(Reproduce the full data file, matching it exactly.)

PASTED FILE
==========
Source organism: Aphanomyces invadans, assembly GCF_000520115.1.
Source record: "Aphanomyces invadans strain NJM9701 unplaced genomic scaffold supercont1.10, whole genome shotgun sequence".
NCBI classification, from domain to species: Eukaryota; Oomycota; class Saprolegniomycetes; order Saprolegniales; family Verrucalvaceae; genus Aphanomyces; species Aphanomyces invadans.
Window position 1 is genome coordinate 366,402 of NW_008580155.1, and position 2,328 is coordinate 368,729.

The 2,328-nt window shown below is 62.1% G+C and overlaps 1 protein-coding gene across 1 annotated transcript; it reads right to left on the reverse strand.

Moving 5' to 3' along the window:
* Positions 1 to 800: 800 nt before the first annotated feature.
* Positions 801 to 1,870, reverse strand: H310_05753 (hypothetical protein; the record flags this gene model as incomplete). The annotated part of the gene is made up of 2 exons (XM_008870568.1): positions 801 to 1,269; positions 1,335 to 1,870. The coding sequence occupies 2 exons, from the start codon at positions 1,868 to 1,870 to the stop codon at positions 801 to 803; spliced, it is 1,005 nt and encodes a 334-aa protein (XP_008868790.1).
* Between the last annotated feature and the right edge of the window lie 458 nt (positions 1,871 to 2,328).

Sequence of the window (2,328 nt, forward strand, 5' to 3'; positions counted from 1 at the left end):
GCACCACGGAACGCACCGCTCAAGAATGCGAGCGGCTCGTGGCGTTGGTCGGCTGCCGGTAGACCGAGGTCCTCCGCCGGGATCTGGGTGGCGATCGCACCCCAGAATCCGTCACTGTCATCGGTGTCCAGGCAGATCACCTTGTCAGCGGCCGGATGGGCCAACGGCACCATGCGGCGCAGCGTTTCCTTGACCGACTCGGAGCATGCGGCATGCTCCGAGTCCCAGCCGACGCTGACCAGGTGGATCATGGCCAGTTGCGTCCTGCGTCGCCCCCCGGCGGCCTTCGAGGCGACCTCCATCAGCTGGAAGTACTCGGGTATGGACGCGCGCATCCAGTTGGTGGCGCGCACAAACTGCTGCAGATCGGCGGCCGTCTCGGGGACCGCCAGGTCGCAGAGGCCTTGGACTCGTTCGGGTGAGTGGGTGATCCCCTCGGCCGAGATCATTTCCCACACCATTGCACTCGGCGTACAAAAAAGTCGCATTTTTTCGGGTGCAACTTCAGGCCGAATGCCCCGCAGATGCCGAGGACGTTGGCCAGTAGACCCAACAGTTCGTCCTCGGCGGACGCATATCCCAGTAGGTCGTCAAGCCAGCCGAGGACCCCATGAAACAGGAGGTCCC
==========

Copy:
Source organism: Aphanomyces invadans, assembly GCF_000520115.1.
Source record: "Aphanomyces invadans strain NJM9701 unplaced genomic scaffold supercont1.10, whole genome shotgun sequence".
NCBI classification, from domain to species: Eukaryota; Oomycota; class Saprolegniomycetes; order Saprolegniales; family Verrucalvaceae; genus Aphanomyces; species Aphanomyces invadans.
Window position 1 is genome coordinate 366,402 of NW_008580155.1, and position 2,328 is coordinate 368,729.

The 2,328-nt window shown below is 62.1% G+C and overlaps 1 protein-coding gene across 1 annotated transcript; it reads right to left on the reverse strand.

Moving 5' to 3' along the window:
* Positions 1 to 800: 800 nt before the first annotated feature.
* Positions 801 to 1,870, reverse strand: H310_05753 (hypothetical protein; the record flags this gene model as incomplete). The annotated part of the gene is made up of 2 exons (XM_008870568.1): positions 801 to 1,269; positions 1,335 to 1,870. The coding sequence occupies 2 exons, from the start codon at positions 1,868 to 1,870 to the stop codon at positions 801 to 803; spliced, it is 1,005 nt and encodes a 334-aa protein (XP_008868790.1).
* Between the last annotated feature and the right edge of the window lie 458 nt (positions 1,871 to 2,328).

Sequence of the window (2,328 nt, forward strand, 5' to 3'; positions counted from 1 at the left end):
GCACCACGGAACGCACCGCTCAAGAATGCGAGCGGCTCGTGGCGTTGGTCGGCTGCCGGTAGACCGAGGTCCTCCGCCGGGATCTGGGTGGCGATCGCACCCCAGAATCCGTCACTGTCATCGGTGTCCAGGCAGATCACCTTGTCAGCGGCCGGATGGGCCAACGGCACCATGCGGCGCAGCGTTTCCTTGACCGACTCGGAGCATGCGGCATGCTCCGAGTCCCAGCCGACGCTGACCAGGTGGATCATGGCCAGTTGCGTCCTGCGTCGCCCCCCGGCGGCCTTCGAGGCGACCTCCATCAGCTGGAAGTACTCGGGTATGGACGCGCGCATCCAGTTGGTGGCGCGCACAAACTGCTGCAGATCGGCGGCCGTCTCGGGGACCGCCAGGTCGCAGAGGCCTTGGACTCGTTCGGGTGAGTGGGTGATCCCCTCGGCCGAGATCATTTCCCACACCATTGCACTCGGCGTACAAAAAAGTCGCATTTTTTCGGGTGCAACTTCAGGCCGAATGCCCCGCAGATGCCGAGGACGTTGGCCAGTAGACCCAACAGTTCGTCCTCGGCGGACGCATATCCCAGTAGGTCGTCAAGCCAGCCGAGGACCCCATGAAACAGGAGGTCCC